Aviation is more than familiar with the barrage of junk journalism we get from major syndicated news services. The digital age has ensured that their editorial focus has shifted from genuine investigative pieces to the drip-fed crap that often wallpapers sites like News.com.au and CourierMail – apparently catering for our insatiable need for new and fresh information. The digital evolution has not only created generations of media-hungry consumers, but also a new breed of journalist that determines subject matter based on Twitter trends or “What’s Hot on YouTube”. If either of those avenues fail them, they’ll turn to Viral aggregators or cute cats. It doesn’t seem to matter what the content is… as long as there’s new content to publish.
The result of this media focus is the bastardisation and over-hyped editorial bias of anything aviation news related. Sadly, very few people – including those that proclaim themselves as experts on national TV or by way of podcasts or websites – usually have any idea what they’re talking about.
Around 9.15am on Sunday the 12th of November, a Virgin Australia Boeing 737 was on approach to Gold Coast’s Runway 32 when, during the approach, separation standards appeared that they might be compromised. As a precaution, the aircraft flew a standard go-around without incident and returned for an on-time arrival.Robyn Ironside and Peter Hall first published their understanding of the occurrence we’ve just described on the Courier Mail website as “Beachgoers watch near plane collision”. It later appeared as “Virgin plane and light aircraft in close call over Gold Coast airport”. Based on apparent reports from “parents watching their children enjoy nippers at nearby Bilinga club”, the writers made the determination that the go-around was a near collision.
The article was initially published on the Courier Mail and later syndicated on a number of other associated websites. The story was later
plagiarised by picked up by a number of others not represented by the news conglomerate. The problem with fishing for news, as is often the case with second-tier news providers, is that they perpetuate distorted facts and negligent reporting without independent checking, verification or accountability.
The article is filled with inaccuracies and very conflicting information; we’ll try to make sense of it.
First, a look at the News Corp video (based on Flight Aware data) that the author believes represents the flight path of the involved aircraft.
Despite the numerous references to the Boeing 737 conducting a go-around because of a Cessna taking off from Runway 32, the video accompanying shows what the authors obviously identified as a near miss (in-flight) – and it wasn’t.
When the video stops and shows what News Corp claims is two aircraft coming into close proximity, requiring what they claim is an aggressive turn, it is actually two aircraft operating at least 5 miles laterally from each other (over 9 kilometres) and nearly 10,000 feet vertically. To say that they don’t present a threat to each other is an understatement. More on this below.
What Actually Happened
The only go-around data recorded by Flight Aware on the morning of Sunday the 12th was Velocity 511 (VOZ511), a scheduled passenger service from Sydney to the Gold Coast.
Based on Flight Aware data, the flight path is illustrated as follows:
The flight path is completely normal until final. The aircraft conducts a go-around and makes a slight left turn by about 15 or 20 degrees before conducting another left turn at the upwind end of the airport, and then completes a visual circuit to land.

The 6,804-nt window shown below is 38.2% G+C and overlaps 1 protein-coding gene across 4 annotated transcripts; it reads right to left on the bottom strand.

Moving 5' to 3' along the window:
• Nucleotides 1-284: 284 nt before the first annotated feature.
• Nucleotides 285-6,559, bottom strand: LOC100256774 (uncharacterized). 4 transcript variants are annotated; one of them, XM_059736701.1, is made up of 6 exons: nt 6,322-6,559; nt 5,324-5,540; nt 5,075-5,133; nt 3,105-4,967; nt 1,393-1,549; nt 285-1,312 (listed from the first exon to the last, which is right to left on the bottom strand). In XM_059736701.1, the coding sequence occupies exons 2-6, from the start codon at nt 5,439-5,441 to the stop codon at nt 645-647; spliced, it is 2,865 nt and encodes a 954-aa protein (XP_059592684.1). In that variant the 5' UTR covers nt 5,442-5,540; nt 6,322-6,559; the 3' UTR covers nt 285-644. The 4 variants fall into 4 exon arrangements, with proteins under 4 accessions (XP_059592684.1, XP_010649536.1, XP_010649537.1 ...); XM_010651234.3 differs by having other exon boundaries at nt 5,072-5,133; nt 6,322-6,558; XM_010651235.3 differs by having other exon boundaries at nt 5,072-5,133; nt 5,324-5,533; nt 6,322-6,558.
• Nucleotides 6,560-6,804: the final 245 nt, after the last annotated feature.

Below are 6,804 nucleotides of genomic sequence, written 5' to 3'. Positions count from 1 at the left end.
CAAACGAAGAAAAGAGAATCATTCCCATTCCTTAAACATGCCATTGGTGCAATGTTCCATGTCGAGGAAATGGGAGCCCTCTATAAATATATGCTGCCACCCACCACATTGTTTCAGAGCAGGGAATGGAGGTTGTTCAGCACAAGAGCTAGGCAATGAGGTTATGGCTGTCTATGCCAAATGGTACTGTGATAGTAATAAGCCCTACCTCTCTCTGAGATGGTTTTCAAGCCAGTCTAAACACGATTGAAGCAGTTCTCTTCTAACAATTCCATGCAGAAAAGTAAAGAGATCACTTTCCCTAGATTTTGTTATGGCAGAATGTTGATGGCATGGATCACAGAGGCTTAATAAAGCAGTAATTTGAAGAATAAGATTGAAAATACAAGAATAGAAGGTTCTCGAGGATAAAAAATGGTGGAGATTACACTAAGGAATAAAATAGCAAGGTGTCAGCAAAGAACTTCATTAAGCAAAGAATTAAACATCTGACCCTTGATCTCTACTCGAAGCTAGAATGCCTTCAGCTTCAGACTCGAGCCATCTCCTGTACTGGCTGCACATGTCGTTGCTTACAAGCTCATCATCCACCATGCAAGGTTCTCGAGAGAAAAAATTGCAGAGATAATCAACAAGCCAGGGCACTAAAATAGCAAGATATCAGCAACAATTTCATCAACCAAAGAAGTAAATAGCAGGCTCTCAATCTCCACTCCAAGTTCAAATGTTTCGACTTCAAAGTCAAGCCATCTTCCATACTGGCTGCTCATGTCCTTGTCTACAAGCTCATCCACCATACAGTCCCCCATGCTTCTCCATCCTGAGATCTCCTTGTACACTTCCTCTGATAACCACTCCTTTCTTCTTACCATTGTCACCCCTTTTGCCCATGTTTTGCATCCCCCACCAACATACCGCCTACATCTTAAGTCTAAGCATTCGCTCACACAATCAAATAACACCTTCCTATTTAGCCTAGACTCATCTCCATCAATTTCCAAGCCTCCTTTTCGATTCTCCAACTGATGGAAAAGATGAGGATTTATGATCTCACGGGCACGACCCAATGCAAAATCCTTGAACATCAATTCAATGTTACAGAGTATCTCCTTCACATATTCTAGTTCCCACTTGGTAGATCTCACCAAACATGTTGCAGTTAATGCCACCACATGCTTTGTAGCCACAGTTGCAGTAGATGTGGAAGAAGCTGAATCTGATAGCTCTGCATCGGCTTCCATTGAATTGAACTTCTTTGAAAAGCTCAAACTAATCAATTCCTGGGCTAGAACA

A couple of minutes prior to VOZ511’s go-around, a Tiger A320 with the flight number of TGW607 departed on the APAGI departure. It’s this aircraft that will later be identified by the author (in their video) as coming into conflict with VOZ511. The next aircraft in queue for departure, VH-RJB, a Cessna Citation (business jet), was either slow to take off or the tower didn’t properly judge the arrival of VOZ511. Either way, separation was compromised. No big deal.
We put the following video together very quickly so please excuse the sloppiness. It shows the actual go-around and discredits the Courier Mail’s claim that there was a “near miss” in flight.
The Cessna Citation jet isn’t consistent with the reports of a “tiny Cessna” that was reported in the article. The description conjures up images of a small piston engine aircraft in the minds of most people while a multi-million dollar business jet elicits a different reaction. While not overly important, it does further discredit the article in question.
The profile view constructed from Flight Aware doesn’t show the point from which the go-around was conducted. Because Flight Aware uses a predictive feature at times, the profile plot shows the aircraft as low as 700 feet (over 2 miles, or nearly 4 kilometres, laterally), although it could have been lower.
It appears that the aircraft was fully configured when an instruction for the go-around was issued (or when the crew initiated the go-around) as they were approaching or were just past Terranora Creek. After making a slight left turn, the aircraft continues to approximately 1400 feet where another left turn is made before the crew conduct a visual left circuit at 2500 feet. From interpolating data, it appears that if the controller had another 5 or 10 seconds, the go-around wouldn’t have been necessary.
Bilinga Surf Club is on the eastern side of the main A1 motorway, over 1.5 kilometres from the runway, and those on the beach have no view of the runway whatsoever.
Contrary to the ill-informed diatribe in the article, the aircraft didn’t pass over the main beach. As with every single RW32 arrival, the Boeing 737 would have passed over Terranora Creek. If this were the case, and if this is where the youth surf group were congregated, the aircraft would be passing significantly higher over the inland shoreline than other arrivals – hardly a big concern. The aircraft would have also passed within sight of Currumbin Creek to the north, but at this point, the aircraft was at nearly 1300 feet and climbing (around 1000 feet of vertical airspace separated the two aircraft in question at this point). Either way, the shoreline doesn’t provide a view of the runway or tarmac area. Any eyewitness account would be flawed.